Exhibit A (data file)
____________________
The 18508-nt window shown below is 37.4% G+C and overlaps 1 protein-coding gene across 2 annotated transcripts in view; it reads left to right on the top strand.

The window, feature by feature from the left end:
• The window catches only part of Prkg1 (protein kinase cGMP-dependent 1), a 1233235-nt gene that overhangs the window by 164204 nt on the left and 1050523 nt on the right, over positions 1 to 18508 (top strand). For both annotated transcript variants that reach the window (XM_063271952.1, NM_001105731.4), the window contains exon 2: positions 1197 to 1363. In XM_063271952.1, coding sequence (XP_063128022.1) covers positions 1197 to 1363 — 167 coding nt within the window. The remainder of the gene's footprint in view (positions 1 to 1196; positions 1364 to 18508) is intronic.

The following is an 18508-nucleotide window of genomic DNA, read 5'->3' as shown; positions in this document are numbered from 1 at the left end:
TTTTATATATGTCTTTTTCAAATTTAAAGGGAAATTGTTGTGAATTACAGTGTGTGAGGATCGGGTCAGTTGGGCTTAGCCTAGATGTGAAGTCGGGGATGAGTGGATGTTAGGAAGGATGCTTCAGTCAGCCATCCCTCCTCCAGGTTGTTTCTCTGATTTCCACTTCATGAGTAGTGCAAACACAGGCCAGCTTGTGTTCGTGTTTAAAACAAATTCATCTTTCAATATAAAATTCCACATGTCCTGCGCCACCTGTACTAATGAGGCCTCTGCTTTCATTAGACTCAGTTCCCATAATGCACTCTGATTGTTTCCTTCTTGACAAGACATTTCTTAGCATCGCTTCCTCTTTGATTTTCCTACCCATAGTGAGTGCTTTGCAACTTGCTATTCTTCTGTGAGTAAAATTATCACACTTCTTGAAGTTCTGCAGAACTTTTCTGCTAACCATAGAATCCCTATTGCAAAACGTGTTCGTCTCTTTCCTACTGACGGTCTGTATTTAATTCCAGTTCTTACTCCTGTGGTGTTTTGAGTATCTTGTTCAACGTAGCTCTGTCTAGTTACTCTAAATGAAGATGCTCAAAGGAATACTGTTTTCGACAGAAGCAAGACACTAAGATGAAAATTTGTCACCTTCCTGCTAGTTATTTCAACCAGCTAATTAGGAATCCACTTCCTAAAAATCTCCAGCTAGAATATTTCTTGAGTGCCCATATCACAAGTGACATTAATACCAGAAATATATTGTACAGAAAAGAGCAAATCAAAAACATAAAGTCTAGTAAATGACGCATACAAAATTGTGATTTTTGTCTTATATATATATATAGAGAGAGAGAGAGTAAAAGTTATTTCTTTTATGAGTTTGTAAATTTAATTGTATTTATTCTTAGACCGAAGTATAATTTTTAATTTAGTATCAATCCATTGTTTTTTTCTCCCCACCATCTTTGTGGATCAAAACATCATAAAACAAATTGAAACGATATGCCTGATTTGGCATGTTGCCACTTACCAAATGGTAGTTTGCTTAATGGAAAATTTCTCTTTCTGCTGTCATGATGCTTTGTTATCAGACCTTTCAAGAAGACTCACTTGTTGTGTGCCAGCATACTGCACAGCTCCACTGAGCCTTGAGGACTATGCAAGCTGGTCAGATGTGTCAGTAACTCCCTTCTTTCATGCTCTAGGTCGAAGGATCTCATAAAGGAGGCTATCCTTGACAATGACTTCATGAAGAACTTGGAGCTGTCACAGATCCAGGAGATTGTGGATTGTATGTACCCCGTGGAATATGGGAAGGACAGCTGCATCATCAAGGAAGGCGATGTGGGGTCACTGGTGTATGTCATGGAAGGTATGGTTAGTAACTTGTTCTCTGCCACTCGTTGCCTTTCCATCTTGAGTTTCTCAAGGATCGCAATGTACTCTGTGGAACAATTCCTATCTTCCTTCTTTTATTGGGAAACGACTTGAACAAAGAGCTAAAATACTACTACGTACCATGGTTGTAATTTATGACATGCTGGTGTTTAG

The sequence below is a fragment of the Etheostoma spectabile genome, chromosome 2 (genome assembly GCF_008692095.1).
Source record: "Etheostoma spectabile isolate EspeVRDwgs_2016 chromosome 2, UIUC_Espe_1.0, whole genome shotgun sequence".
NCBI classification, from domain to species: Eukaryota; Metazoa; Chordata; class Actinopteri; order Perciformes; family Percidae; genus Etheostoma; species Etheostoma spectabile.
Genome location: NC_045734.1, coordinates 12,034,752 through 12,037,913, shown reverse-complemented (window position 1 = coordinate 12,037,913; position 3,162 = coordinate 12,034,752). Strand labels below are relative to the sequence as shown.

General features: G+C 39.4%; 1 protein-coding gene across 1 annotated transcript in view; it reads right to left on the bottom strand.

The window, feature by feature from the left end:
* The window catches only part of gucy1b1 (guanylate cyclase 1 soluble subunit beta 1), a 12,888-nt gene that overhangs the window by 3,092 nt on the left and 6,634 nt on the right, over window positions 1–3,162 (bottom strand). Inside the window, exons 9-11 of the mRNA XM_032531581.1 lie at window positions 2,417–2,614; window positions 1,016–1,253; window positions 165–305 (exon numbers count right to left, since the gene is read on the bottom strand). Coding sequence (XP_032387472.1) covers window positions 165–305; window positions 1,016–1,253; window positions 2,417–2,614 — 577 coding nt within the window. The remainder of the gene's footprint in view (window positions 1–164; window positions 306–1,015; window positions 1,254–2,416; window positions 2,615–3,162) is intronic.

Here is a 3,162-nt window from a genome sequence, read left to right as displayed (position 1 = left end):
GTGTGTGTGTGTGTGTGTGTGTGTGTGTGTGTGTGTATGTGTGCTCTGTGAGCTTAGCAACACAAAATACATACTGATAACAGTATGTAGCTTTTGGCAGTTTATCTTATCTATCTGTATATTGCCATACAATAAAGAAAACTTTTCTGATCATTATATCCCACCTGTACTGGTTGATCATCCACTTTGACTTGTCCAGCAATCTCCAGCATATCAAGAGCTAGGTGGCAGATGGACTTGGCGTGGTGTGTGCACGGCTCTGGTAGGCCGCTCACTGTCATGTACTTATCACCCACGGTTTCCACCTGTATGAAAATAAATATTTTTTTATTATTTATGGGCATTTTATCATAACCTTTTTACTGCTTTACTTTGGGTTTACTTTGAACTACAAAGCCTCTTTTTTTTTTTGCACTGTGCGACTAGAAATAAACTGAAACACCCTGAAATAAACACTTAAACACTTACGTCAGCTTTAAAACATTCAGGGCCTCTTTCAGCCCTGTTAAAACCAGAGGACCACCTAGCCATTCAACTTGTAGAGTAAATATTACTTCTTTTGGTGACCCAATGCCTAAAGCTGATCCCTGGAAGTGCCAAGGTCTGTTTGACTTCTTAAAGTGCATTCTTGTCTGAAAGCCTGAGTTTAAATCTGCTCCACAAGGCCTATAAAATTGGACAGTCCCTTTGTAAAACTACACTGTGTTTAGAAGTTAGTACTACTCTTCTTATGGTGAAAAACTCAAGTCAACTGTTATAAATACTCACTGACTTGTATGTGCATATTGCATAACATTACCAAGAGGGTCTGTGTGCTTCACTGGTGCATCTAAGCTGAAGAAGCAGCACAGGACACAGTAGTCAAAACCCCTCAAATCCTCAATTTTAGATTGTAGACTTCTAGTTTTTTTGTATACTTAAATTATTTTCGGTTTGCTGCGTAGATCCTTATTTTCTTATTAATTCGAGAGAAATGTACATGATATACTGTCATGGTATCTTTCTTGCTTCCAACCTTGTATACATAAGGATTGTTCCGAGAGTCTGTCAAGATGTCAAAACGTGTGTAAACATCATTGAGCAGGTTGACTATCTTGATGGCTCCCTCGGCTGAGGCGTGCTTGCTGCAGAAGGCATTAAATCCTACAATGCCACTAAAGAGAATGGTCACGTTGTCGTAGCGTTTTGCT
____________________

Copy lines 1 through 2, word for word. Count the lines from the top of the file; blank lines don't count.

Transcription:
The 18508-nt window shown below is 37.4% G+C and overlaps 1 protein-coding gene across 2 annotated transcripts in view; it reads left to right on the top strand.

The window, feature by feature from the left end: